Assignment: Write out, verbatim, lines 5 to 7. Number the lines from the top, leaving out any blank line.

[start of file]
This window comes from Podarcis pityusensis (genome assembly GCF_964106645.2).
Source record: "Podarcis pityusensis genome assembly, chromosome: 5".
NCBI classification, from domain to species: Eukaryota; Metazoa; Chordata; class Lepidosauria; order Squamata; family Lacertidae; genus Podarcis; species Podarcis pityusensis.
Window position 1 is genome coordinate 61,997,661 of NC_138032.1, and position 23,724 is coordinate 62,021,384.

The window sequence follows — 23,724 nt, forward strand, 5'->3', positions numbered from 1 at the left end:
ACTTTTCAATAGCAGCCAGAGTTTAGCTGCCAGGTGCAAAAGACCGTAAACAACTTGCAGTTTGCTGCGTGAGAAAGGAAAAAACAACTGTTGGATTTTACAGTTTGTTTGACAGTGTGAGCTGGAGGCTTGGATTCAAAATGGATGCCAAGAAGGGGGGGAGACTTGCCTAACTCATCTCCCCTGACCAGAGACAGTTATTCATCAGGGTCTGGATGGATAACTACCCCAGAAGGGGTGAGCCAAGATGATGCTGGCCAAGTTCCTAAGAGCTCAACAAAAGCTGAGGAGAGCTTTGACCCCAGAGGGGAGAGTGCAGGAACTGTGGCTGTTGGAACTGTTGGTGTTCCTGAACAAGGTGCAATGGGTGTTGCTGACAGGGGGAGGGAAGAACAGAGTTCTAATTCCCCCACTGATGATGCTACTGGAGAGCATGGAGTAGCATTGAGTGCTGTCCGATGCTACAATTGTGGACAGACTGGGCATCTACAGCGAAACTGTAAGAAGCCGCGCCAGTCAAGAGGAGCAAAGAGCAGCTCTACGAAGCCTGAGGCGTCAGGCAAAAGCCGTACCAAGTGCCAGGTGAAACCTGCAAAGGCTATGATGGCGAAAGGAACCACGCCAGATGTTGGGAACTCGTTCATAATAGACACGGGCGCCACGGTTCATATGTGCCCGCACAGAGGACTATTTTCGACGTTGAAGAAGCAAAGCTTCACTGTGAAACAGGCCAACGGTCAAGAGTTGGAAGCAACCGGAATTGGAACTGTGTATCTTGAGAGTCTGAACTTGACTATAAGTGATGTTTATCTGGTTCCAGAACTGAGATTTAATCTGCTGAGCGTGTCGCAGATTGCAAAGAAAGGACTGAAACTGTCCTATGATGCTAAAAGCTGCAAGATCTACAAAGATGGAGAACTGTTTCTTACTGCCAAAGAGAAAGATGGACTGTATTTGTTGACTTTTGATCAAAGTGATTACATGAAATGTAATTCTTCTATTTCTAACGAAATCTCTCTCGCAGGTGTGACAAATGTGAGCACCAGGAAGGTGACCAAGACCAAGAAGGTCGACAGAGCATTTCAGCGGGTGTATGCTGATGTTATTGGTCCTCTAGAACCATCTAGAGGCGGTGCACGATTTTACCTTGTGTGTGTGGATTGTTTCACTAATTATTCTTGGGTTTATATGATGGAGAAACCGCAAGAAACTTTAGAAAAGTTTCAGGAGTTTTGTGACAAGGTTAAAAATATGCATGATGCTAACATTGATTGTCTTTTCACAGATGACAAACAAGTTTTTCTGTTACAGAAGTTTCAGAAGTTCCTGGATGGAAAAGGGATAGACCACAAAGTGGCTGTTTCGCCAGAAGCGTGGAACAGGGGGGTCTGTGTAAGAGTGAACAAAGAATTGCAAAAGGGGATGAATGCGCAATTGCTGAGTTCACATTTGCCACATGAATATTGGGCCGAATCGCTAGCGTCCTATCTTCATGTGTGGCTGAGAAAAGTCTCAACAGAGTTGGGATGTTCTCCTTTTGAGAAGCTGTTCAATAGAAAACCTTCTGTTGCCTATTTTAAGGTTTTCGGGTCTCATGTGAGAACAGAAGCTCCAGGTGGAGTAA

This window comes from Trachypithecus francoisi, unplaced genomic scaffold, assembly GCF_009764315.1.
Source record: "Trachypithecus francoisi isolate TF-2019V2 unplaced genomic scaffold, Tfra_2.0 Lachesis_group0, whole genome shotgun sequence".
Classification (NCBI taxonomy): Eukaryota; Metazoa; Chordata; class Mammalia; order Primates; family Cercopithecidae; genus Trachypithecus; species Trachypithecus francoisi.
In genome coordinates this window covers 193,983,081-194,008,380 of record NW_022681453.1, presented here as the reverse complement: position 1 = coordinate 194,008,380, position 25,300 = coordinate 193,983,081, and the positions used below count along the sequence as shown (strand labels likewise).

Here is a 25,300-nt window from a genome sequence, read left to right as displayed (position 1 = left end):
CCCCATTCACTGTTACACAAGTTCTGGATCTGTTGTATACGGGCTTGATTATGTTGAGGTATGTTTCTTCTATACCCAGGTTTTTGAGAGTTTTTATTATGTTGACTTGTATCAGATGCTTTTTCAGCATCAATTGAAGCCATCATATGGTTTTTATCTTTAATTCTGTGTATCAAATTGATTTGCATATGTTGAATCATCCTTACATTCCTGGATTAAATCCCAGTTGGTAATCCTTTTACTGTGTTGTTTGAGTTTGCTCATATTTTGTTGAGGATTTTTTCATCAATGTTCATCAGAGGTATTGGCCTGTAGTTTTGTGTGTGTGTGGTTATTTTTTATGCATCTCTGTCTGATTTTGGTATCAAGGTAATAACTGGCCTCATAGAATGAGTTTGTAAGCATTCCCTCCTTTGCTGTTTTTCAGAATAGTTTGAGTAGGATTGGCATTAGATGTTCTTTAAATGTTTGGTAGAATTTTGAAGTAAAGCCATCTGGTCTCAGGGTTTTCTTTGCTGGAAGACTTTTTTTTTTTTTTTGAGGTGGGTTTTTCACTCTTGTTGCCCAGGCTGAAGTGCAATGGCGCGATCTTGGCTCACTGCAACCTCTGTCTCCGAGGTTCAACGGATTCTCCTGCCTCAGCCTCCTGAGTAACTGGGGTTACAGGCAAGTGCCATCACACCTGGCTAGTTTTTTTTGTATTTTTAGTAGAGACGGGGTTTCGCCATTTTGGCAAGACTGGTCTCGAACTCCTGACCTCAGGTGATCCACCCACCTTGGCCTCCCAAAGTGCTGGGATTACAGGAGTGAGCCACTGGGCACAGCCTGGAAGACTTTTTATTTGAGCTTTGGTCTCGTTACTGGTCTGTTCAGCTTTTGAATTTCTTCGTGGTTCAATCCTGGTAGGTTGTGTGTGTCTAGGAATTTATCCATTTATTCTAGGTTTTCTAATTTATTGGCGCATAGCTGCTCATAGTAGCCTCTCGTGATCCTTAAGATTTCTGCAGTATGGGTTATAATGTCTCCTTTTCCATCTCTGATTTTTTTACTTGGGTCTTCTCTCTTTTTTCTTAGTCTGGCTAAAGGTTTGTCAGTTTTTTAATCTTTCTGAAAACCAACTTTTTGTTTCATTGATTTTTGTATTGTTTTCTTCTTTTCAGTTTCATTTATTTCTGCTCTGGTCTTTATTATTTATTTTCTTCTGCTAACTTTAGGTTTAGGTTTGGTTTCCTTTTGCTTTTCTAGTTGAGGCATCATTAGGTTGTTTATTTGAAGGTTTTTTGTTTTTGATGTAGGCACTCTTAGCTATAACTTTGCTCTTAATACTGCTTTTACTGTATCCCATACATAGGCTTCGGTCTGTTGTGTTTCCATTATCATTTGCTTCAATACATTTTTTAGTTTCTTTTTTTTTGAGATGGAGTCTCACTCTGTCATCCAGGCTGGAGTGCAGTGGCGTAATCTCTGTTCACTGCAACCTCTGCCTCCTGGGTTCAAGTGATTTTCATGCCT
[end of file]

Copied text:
The window sequence follows — 23,724 nt, forward strand, 5'->3', positions numbered from 1 at the left end:
ACTTTTCAATAGCAGCCAGAGTTTAGCTGCCAGGTGCAAAAGACCGTAAACAACTTGCAGTTTGCTGCGTGAGAAAGGAAAAAACAACTGTTGGATTTTACAGTTTGTTTGACAGTGTGAGCTGGAGGCTTGGATTCAAAATGGATGCCAAGAAGGGGGGGAGACTTGCCTAACTCATCTCCCCTGACCAGAGACAGTTATTCATCAGGGTCTGGATGGATAACTACCCCAGAAGGGGTGAGCCAAGATGATGCTGGCCAAGTTCCTAAGAGCTCAACAAAAGCTGAGGAGAGCTTTGACCCCAGAGGGGAGAGTGCAGGAACTGTGGCTGTTGGAACTGTTGGTGTTCCTGAACAAGGTGCAATGGGTGTTGCTGACAGGGGGAGGGAAGAACAGAGTTCTAATTCCCCCACTGATGATGCTACTGGAGAGCATGGAGTAGCATTGAGTGCTGTCCGATGCTACAATTGTGGACAGACTGGGCATCTACAGCGAAACTGTAAGAAGCCGCGCCAGTCAAGAGGAGCAAAGAGCAGCTCTACGAAGCCTGAGGCGTCAGGCAAAAGCCGTACCAAGTGCCAGGTGAAACCTGCAAAGGCTATGATGGCGAAAGGAACCACGCCAGATGTTGGGAACTCGTTCATAATAGACACGGGCGCCACGGTTCATATGTGCCCGCACAGAGGACTATTTTCGACGTTGAAGAAGCAAAGCTTCACTGTGAAACAGGCCAACGGTCAAGAGTTGGAAGCAACCGGAATTGGAACTGTGTATCTTGAGAGTCTGAACTTGACTATAAGTGATGTTTATCTGGTTCCAGAACTGAGATTTAATCTGCTGAGCGTGTCGCAGATTGCAAAGAAAGGACTGAAACTGTCCTATGATGCTAAAAGCTGCAAGATCTACAAAGATGGAGAACTGTTTCTTACTGCCAAAGAGAAAGATGGACTGTATTTGTTGACTTTTGATCAAAGTGATTACATGAAATGTAATTCTTCTATTTCTAACGAAATCTCTCTCGCAGGTGTGACAAATGTGAGCACCAGGAAGGTGACCAAGACCAAGAAGGTCGACAGAGCATTTCAGCGGGTGTATGCTGATGTTATTGGTCCTCTAGAACCATCTAGAGGCGGTGCACGATTTTACCTTGTGTGTGTGGATTGTTTCACTAATTATTCTTGGGTTTATATGATGGAGAAACCGCAAGAAACTTTAGAAAAGTTTCAGGAGTTTTGTGACAAGGTTAAAAATATGCATGATGCTAACATTGATTGTCTTTTCACAGATGACAAACAAGTTTTTCTGTTACAGAAGTTTCAGAAGTTCCTGGATGGAAAAGGGATAGACCACAAAGTGGCTGTTTCGCCAGAAGCGTGGAACAGGGGGGTCTGTGTAAGAGTGAACAAAGAATTGCAAAAGGGGATGAATGCGCAATTGCTGAGTTCACATTTGCCACATGAATATTGGGCCGAATCGCTAGCGTCCTATCTTCATGTGTGGCTGAGAAAAGTCTCAACAGAGTTGGGATGTTCTCCTTTTGAGAAGCTGTTCAATAGAAAACCTTCTGTTGCCTATTTTAAGGTTTTCGGGTCTCATGTGAGAACAGAAGCTCCAGGTGGAGTAA

This window comes from Trachypithecus francoisi, unplaced genomic scaffold, assembly GCF_009764315.1.